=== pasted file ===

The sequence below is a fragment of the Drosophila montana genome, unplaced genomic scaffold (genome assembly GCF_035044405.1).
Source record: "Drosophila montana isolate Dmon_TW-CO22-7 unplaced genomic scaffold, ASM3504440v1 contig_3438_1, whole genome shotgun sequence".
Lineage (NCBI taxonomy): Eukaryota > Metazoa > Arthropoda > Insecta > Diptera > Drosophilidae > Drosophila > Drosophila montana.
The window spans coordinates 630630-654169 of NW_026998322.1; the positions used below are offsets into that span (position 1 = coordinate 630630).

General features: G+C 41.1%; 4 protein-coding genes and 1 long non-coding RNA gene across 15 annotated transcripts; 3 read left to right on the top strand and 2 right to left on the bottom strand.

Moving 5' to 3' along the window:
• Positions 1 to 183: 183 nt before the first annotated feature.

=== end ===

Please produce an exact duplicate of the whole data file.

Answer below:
The sequence below is a fragment of the Drosophila montana genome, unplaced genomic scaffold (genome assembly GCF_035044405.1).
Source record: "Drosophila montana isolate Dmon_TW-CO22-7 unplaced genomic scaffold, ASM3504440v1 contig_3438_1, whole genome shotgun sequence".
Lineage (NCBI taxonomy): Eukaryota > Metazoa > Arthropoda > Insecta > Diptera > Drosophilidae > Drosophila > Drosophila montana.
The window spans coordinates 630630-654169 of NW_026998322.1; the positions used below are offsets into that span (position 1 = coordinate 630630).

General features: G+C 41.1%; 4 protein-coding genes and 1 long non-coding RNA gene across 15 annotated transcripts; 3 read left to right on the top strand and 2 right to left on the bottom strand.

Moving 5' to 3' along the window:
• Positions 1 to 183: 183 nt before the first annotated feature.